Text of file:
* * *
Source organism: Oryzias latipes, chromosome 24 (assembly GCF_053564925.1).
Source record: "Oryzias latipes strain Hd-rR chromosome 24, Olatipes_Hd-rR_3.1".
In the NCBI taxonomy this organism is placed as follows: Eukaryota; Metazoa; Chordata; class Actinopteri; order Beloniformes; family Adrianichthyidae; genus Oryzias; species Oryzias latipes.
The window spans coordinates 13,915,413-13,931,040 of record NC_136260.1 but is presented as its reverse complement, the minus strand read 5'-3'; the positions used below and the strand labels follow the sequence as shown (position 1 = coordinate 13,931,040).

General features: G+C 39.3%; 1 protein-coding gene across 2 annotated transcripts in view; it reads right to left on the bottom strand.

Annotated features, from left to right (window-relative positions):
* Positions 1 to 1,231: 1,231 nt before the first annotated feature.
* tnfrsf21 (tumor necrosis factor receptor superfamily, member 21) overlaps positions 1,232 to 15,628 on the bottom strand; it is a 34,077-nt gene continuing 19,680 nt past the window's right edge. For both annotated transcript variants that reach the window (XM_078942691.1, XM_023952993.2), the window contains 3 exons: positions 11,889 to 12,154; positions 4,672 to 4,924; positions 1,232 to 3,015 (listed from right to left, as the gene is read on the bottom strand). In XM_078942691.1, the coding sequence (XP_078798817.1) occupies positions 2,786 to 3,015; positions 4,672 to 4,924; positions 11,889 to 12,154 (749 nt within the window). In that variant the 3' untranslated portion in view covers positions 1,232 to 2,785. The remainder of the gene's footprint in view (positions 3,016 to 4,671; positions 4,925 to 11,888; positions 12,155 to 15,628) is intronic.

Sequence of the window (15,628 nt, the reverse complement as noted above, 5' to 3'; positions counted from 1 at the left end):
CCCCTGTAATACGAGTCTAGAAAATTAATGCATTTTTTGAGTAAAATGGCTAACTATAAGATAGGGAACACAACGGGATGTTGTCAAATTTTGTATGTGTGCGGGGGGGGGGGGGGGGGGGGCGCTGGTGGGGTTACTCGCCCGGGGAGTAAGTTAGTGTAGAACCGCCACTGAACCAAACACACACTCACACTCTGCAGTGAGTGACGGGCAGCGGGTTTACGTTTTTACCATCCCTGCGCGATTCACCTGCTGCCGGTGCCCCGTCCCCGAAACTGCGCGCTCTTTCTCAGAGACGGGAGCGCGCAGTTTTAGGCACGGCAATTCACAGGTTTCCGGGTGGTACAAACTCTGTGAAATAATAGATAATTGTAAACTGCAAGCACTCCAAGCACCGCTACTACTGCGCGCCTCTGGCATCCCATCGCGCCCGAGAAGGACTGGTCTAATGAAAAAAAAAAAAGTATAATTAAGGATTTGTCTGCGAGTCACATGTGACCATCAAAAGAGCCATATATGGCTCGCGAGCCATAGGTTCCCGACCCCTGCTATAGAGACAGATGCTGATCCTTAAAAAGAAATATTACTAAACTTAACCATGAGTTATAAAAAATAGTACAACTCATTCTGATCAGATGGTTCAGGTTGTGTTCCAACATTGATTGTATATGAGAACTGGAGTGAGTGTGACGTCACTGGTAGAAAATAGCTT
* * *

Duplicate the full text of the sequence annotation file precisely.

Source organism: Oryzias latipes, chromosome 24 (assembly GCF_053564925.1).
Source record: "Oryzias latipes strain Hd-rR chromosome 24, Olatipes_Hd-rR_3.1".
In the NCBI taxonomy this organism is placed as follows: Eukaryota; Metazoa; Chordata; class Actinopteri; order Beloniformes; family Adrianichthyidae; genus Oryzias; species Oryzias latipes.
The window spans coordinates 13,915,413-13,931,040 of record NC_136260.1 but is presented as its reverse complement, the minus strand read 5'-3'; the positions used below and the strand labels follow the sequence as shown (position 1 = coordinate 13,931,040).

General features: G+C 39.3%; 1 protein-coding gene across 2 annotated transcripts in view; it reads right to left on the bottom strand.

Annotated features, from left to right (window-relative positions):
* Positions 1 to 1,231: 1,231 nt before the first annotated feature.
* tnfrsf21 (tumor necrosis factor receptor superfamily, member 21) overlaps positions 1,232 to 15,628 on the bottom strand; it is a 34,077-nt gene continuing 19,680 nt past the window's right edge. For both annotated transcript variants that reach the window (XM_078942691.1, XM_023952993.2), the window contains 3 exons: positions 11,889 to 12,154; positions 4,672 to 4,924; positions 1,232 to 3,015 (listed from right to left, as the gene is read on the bottom strand). In XM_078942691.1, the coding sequence (XP_078798817.1) occupies positions 2,786 to 3,015; positions 4,672 to 4,924; positions 11,889 to 12,154 (749 nt within the window). In that variant the 3' untranslated portion in view covers positions 1,232 to 2,785. The remainder of the gene's footprint in view (positions 3,016 to 4,671; positions 4,925 to 11,888; positions 12,155 to 15,628) is intronic.

Sequence of the window (15,628 nt, the reverse complement as noted above, 5' to 3'; positions counted from 1 at the left end):
CCCCTGTAATACGAGTCTAGAAAATTAATGCATTTTTTGAGTAAAATGGCTAACTATAAGATAGGGAACACAACGGGATGTTGTCAAATTTTGTATGTGTGCGGGGGGGGGGGGGGGGGGGGCGCTGGTGGGGTTACTCGCCCGGGGAGTAAGTTAGTGTAGAACCGCCACTGAACCAAACACACACTCACACTCTGCAGTGAGTGACGGGCAGCGGGTTTACGTTTTTACCATCCCTGCGCGATTCACCTGCTGCCGGTGCCCCGTCCCCGAAACTGCGCGCTCTTTCTCAGAGACGGGAGCGCGCAGTTTTAGGCACGGCAATTCACAGGTTTCCGGGTGGTACAAACTCTGTGAAATAATAGATAATTGTAAACTGCAAGCACTCCAAGCACCGCTACTACTGCGCGCCTCTGGCATCCCATCGCGCCCGAGAAGGACTGGTCTAATGAAAAAAAAAAAAGTATAATTAAGGATTTGTCTGCGAGTCACATGTGACCATCAAAAGAGCCATATATGGCTCGCGAGCCATAGGTTCCCGACCCCTGCTATAGAGACAGATGCTGATCCTTAAAAAGAAATATTACTAAACTTAACCATGAGTTATAAAAAATAGTACAACTCATTCTGATCAGATGGTTCAGGTTGTGTTCCAACATTGATTGTATATGAGAACTGGAGTGAGTGTGACGTCACTGGTAGAAAATAGCTT